This step can also be used if learners are undertaking any sort of work experience or sustained project where they have to create and enact a plan towards a real goal.
This step is best assessed through a sustained project, where learners have to put their ideas into practice. If that is not possible, learners could be encouraged to audit their skills, and then think about the skills that would be needed elsewhere if they were to achieve different hypothetical goals as part of a team.
This step is relevant to individuals who can help the team to succeed by making plans to achieve goals, and who allocate roles within those teams.
To build this step in the work environment, managers could:
There are plenty of opportunities for building this skill in the workplace:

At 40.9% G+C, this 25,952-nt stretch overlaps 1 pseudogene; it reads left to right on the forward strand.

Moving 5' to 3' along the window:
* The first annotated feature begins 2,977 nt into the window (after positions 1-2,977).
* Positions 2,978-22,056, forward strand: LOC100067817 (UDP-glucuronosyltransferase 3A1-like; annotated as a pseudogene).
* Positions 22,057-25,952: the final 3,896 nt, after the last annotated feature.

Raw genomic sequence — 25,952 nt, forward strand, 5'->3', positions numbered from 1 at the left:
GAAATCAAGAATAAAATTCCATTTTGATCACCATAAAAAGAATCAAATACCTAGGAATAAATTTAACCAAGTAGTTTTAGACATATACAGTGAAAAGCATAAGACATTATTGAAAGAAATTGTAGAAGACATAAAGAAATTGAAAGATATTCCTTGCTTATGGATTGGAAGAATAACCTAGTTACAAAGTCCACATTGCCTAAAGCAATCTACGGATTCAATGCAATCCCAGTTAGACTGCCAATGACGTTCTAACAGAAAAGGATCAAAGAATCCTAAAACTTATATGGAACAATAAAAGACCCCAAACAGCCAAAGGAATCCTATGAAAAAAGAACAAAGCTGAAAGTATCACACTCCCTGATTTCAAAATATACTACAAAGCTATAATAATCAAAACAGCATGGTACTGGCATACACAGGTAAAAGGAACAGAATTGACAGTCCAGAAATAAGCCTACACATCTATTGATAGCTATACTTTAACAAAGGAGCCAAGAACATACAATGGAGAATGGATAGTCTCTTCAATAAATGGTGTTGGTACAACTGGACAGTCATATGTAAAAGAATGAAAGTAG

For those already employed, this step is best assessed through a discussion and observation. For instance:
During the recruitment process, this step could be assessed for by:
We work with a wide range of organisations, who use the Skills Builder approach in lots of different settings – from youth clubs, to STEM organisations, to careers and employability providers.
We have a lot of materials available to support you to use the Skills Builder Universal Framework with the individuals you work with, including:
We also do a lot of work with organisations who join the Skills Builder Partnership to build the Universal Framework into their work and impact measurement systems. You can find out a lot more using the links below.
At home, you can easily support your child to build their essential skills. The good news is that there
are lots of ways that you can have a big impact, including: